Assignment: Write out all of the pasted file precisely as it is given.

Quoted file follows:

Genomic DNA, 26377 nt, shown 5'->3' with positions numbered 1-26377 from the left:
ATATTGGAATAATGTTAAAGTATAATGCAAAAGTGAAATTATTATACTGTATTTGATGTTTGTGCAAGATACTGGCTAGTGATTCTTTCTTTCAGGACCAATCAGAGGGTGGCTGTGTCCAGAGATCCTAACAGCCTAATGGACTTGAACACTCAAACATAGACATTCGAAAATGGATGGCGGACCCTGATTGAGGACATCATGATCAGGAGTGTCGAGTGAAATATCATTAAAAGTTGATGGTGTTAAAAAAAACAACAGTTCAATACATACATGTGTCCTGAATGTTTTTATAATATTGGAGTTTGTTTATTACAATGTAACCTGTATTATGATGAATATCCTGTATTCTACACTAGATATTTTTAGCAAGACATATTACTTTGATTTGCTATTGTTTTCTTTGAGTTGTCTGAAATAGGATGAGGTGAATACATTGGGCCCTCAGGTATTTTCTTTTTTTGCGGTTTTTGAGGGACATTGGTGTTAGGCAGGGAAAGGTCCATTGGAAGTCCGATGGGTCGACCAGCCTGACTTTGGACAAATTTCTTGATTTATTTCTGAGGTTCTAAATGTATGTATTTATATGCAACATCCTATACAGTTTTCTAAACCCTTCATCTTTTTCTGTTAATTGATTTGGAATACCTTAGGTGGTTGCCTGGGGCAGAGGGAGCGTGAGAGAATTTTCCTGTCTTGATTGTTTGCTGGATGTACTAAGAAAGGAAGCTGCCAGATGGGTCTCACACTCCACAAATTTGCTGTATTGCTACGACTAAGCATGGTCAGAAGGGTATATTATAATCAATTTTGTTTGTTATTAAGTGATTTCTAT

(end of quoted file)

Genomic DNA, 26377 nt, shown 5'->3' with positions numbered 1-26377 from the left:
ATATTGGAATAATGTTAAAGTATAATGCAAAAGTGAAATTATTATACTGTATTTGATGTTTGTGCAAGATACTGGCTAGTGATTCTTTCTTTCAGGACCAATCAGAGGGTGGCTGTGTCCAGAGATCCTAACAGCCTAATGGACTTGAACACTCAAACATAGACATTCGAAAATGGATGGCGGACCCTGATTGAGGACATCATGATCAGGAGTGTCGAGTGAAATATCATTAAAAGTTGATGGTGTTAAAAAAAACAACAGTTCAATACATACATGTGTCCTGAATGTTTTTATAATATTGGAGTTTGTTTATTACAATGTAACCTGTATTATGATGAATATCCTGTATTCTACACTAGATATTTTTAGCAAGACATATTACTTTGATTTGCTATTGTTTTCTTTGAGTTGTCTGAAATAGGATGAGGTGAATACATTGGGCCCTCAGGTATTTTCTTTTTTTGCGGTTTTTGAGGGACATTGGTGTTAGGCAGGGAAAGGTCCATTGGAAGTCCGATGGGTCGACCAGCCTGACTTTGGACAAATTTCTTGATTTATTTCTGAGGTTCTAAATGTATGTATTTATATGCAACATCCTATACAGTTTTCTAAACCCTTCATCTTTTTCTGTTAATTGATTTGGAATACCTTAGGTGGTTGCCTGGGGCAGAGGGAGCGTGAGAGAATTTTCCTGTCTTGATTGTTTGCTGGATGTACTAAGAAAGGAAGCTGCCAGATGGGTCTCACACTCCACAAATTTGCTGTATTGCTACGACTAAGCATGGTCAGAAGGGTATATTATAATCAATTTTGTTTGTTATTAAGTGATTTCTAT